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How do you take a hardware idea to prototype?

I have an idea, and working solo, for a hardware product that involves some tech/electrical components. I have a basic idea of the design, along with a crude non-tech prototype, but I don't have the background on for the electrical components. I would like to better understand the process of creating and refining the prototype. Also, at what point would I get a designer and CAD worked up and get to the point that I can have one final version of the product made.

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Rob Christian
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Rob Christian Entrepreneur
Software Engineer at TrueCar Inc.
Depending on what you're building, you might be able to get a real prototype done yourself for very cheap. Programs like Rhino can be learned relatively easily, and there's plenty of resources to get you there. Once you have a model, you can upload it to a site like i.materialise.com (or shapeways or 3dhub or etc etc) and get a quote instantly. The turnaround can be same week. This assumes there's a suitable material for what you're trying to prototype. If you can't get through these steps yourself, you'll need to acquire a team member who has the background for it. I don't know electronics either, so for that my mentor advises the team-building approach. Bolt.io has a great document that covers the broad strokes: https://medium.com/@BoltVC/hardware-by-the-numbers-part-1-team-prototyping-b225a33f55bf Feel free to message me directly if you have more questions, especially on the 3D stuff.
William Kassebaum
3
0
President at Kassebaum Engineering LLC
Ajay, I am an experienced professional engineer with considerable hardware and software engineering experience - working in a full lifecycle development process for US DOD and consumer electronics projects. I would be happy to give you some specific advice if you want to contact me directly at Will dot Kassebaum at IEEE dot org. But .. In general -- the answer is that it depends on various factors. Such as what is the target market, the required BOM (bill of materials), and key features. The fundamental engineering effort is to accomplish a scoped purpose staying within a feasible cost. The exact steps would vary depending on the target market. There might be a stage of creating demonstration models for selling the concept. Engineering Design Models to test a fully functional prototype. And finally several spins of the production design to work out EDM bugs and production assembly issues. Configuration management is very important both in terms of requirements and hardware/software design implementation. The developement effort is typically accomplished via an iterative spiral process. Anyway, that the concept of how to do it. Lots of important details related to the specific needs of your idea. Hope this helps. -Will Sent from my iPad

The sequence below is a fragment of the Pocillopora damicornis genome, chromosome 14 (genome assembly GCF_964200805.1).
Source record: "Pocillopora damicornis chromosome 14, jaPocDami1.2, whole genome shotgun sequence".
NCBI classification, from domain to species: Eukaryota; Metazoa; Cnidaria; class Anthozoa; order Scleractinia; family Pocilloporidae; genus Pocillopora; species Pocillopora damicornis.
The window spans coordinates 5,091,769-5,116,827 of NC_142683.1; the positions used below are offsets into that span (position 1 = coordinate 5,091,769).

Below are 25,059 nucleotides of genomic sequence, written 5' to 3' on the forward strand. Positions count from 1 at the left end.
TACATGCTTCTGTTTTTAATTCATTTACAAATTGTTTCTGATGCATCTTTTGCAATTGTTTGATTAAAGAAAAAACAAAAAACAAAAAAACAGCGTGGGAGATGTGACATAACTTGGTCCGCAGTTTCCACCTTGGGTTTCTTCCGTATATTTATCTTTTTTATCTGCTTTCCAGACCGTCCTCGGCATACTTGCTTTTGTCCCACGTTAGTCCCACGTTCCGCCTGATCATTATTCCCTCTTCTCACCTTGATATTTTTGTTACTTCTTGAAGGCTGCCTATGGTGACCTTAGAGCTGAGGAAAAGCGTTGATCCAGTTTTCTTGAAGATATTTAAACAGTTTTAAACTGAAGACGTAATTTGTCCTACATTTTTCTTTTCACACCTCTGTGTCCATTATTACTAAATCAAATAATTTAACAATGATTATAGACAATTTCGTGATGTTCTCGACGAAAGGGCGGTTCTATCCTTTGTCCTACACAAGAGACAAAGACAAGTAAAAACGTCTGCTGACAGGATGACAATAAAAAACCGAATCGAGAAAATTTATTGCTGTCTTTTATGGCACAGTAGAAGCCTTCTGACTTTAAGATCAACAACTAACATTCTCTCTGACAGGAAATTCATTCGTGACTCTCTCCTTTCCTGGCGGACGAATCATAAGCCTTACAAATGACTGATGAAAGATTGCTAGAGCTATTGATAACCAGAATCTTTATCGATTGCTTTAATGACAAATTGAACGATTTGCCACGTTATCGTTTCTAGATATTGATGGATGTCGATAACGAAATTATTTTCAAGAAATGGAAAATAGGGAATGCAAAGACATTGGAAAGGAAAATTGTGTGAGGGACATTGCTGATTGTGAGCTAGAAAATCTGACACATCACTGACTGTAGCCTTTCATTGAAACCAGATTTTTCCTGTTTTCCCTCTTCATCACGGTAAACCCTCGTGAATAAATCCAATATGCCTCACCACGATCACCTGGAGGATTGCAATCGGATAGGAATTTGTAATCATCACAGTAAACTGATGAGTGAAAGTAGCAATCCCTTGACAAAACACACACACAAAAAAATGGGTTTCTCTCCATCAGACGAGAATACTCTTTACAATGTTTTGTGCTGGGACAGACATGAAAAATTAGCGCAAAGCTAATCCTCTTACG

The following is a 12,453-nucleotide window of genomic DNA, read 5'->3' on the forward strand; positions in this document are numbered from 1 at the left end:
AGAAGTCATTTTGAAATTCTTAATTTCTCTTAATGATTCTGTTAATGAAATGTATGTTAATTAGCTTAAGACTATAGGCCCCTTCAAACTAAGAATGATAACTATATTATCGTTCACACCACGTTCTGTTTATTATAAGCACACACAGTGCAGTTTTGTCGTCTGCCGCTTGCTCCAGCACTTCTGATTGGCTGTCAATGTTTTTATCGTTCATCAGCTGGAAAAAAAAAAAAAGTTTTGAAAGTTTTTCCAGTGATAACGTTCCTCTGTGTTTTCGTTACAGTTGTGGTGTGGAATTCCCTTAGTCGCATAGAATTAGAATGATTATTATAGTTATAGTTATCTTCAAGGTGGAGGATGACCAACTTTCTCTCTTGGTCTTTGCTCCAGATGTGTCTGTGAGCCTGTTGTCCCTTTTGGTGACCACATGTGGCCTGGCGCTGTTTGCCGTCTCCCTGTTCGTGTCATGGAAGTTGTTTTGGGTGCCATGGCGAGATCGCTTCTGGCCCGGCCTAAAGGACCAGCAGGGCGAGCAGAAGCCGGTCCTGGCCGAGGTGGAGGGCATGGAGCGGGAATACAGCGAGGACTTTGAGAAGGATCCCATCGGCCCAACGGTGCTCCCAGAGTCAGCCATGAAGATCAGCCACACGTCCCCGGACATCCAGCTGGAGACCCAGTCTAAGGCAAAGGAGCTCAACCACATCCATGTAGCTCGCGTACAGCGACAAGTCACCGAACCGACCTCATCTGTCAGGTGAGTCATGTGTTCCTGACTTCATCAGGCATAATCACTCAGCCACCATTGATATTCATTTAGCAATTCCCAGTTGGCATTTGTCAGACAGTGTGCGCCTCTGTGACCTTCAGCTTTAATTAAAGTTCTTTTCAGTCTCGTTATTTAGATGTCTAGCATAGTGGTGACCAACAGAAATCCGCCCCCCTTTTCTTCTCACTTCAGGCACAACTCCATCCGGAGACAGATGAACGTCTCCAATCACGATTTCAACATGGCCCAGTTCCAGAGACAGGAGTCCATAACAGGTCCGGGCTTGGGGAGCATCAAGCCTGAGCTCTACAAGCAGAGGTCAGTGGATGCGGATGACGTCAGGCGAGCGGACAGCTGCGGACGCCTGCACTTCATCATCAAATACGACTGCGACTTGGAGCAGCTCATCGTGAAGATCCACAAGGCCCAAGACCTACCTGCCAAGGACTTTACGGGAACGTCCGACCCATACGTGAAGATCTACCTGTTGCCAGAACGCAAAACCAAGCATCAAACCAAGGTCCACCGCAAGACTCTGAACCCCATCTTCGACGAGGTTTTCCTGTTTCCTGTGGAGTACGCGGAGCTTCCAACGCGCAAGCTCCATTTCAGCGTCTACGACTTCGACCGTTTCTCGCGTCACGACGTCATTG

Stephen Palmer
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Stephen Palmer Advisor
Grand Master, Sovereign White Knights - 6 Peaceful Orders
From a prototype position, the electrical circuit for precursor engineering should follow along the lkines of corrected EM engineering, rather than finding the hard way that there are 34 major flaws in EM theory, that Vector math no matter the level of the higher topologies, is still lazy math, as linear will not get you there, resonances need quaternion math, Heaviside and Gibbs were in major error by only developing vector math, where scalar components needed to calculate the algorithms were left out.

Once you have the proper designs that you can get at Danish Technical University in Denmark, then a simple SLS 3D Printer can finish the entire prototype and even make adjustments and on-the-fly CAD drawings for the entire unit including the circuit board and components.
David Pariseau
0
0
David Pariseau Entrepreneur
CTO and CoFounder at Particles Plus

The simplest thing is to find someone who does that and talk to them. I'd be happy to look at your project and give you a sense of what would be involved in turning it into 1) a working demo and then 2) a shippable product. Feel free to contact me at dpariseau at tekplusinc dot com. I'm also in the Bay Area.

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